Poetry

The Twentieth Time

by
• 195 words

Some say it looks like rain,
some say they believe in God,
some say they are going to Winnipeg.
The polling numbers are accurate
to within plus or minus 4.2%,
nineteen times out of twenty.
But on the twentieth time,
which came not twentieth,
but—out of the blue of theory—first,
everyone opened his umbrella,
everyone knelt to pray,
and nobody took the plane to Winnipeg.
Up through the pious downpour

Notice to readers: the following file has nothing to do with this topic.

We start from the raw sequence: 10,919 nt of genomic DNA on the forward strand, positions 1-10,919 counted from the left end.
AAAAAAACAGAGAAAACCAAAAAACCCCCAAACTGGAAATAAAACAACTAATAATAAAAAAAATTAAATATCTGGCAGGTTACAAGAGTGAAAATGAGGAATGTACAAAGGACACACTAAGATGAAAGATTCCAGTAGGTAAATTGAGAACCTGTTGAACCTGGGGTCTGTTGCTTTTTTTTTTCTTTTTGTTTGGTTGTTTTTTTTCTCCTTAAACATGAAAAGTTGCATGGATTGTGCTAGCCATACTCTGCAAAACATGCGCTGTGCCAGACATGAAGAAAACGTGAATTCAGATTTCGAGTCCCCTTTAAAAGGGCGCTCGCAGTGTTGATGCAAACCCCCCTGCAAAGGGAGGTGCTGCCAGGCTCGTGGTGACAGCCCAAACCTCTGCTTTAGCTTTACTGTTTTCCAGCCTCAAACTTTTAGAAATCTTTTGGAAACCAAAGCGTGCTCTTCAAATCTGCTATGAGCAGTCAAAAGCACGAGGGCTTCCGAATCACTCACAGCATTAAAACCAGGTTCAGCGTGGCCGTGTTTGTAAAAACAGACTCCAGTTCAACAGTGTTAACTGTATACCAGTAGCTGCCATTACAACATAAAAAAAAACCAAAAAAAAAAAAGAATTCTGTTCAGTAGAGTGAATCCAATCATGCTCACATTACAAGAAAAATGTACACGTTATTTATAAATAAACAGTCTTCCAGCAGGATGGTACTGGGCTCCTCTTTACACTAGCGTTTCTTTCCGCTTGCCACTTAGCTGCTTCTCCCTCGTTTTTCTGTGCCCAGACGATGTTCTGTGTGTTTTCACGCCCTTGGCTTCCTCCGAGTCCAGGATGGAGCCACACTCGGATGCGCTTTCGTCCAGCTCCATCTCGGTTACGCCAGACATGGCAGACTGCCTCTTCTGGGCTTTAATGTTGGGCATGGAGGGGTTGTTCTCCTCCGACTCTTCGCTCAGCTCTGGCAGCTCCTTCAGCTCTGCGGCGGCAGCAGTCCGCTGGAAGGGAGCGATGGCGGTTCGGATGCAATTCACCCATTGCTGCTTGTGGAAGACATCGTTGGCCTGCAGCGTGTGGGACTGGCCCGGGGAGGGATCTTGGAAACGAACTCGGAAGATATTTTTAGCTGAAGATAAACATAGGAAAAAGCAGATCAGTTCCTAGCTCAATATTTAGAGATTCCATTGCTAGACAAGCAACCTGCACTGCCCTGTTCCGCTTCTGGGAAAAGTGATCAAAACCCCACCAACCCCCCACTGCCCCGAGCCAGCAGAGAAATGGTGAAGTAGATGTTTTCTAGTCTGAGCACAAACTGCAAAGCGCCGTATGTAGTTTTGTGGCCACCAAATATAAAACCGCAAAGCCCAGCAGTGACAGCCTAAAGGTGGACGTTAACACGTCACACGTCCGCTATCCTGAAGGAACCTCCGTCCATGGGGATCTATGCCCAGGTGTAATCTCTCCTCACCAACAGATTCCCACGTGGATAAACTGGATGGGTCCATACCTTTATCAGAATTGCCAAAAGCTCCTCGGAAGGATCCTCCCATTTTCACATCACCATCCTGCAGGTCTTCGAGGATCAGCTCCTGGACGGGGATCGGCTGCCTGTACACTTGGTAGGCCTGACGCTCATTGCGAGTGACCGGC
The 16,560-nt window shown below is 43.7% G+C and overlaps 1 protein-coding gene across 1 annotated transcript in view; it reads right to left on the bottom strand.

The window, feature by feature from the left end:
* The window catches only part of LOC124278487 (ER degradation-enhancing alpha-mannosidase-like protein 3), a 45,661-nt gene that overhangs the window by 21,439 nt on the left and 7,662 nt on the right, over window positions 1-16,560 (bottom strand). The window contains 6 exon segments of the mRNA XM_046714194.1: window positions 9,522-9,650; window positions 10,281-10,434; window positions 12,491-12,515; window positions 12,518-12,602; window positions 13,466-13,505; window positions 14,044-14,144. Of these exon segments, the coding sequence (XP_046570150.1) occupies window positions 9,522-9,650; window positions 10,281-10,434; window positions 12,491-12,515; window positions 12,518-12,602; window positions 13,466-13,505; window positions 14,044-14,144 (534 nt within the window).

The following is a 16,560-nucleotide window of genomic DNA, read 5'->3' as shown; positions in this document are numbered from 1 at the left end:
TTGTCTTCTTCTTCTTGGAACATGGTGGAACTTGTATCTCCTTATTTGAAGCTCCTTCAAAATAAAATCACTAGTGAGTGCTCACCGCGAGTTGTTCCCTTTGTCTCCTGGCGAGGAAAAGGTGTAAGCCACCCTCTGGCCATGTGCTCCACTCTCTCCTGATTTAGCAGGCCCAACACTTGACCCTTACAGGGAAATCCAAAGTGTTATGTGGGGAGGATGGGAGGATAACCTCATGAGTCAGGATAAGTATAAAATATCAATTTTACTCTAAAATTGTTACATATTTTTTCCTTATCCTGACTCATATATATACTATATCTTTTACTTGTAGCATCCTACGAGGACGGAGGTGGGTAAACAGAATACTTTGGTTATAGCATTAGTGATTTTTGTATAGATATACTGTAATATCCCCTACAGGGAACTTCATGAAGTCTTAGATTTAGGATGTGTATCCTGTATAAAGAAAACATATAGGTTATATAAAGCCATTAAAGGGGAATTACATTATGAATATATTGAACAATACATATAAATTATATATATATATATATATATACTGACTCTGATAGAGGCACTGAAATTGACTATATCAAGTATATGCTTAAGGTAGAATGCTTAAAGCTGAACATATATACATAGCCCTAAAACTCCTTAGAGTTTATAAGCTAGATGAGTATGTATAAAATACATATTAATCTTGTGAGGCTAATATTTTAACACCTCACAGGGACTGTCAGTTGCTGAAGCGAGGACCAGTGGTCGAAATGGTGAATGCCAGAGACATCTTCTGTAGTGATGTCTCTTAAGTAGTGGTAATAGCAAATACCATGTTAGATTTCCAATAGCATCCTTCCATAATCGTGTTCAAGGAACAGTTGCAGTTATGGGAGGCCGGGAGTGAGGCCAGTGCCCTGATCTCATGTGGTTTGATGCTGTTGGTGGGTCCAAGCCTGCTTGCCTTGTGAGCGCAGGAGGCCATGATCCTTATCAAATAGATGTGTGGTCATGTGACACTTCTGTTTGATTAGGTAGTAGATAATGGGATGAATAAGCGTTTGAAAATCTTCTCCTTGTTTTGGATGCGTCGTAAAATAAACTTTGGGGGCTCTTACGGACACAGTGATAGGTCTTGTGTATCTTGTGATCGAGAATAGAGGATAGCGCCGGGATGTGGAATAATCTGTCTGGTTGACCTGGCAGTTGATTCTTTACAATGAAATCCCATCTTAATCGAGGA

an angry whirr arose, as if
it was a twentieth time for locusts.
The mean, tenacious stickers
that disfigure fruit for retail
ripped themselves free
of Anjou, Bosc and Bartlett,
and gathered in swarms of millions.
Ominous funnel-clouds of grit
whirled into mouths and nostrils,
provoking universal asthma,
clogging controls and monitors,
and grinding through the circuits.
The catatonic silence of computers
opened a second age of steam.
At night the swarms blacked out
street lamps and traffic lights.
Nothing moved. At last, the twentieth
time ran out. After it had sluiced
away the debris of fallen stickers,
the downpour stopped abruptly.
The twentieth time masks again
in probability, the odds unchanged.
Some close umbrellas,
some cross themselves,
some take the plane to Winnipeg.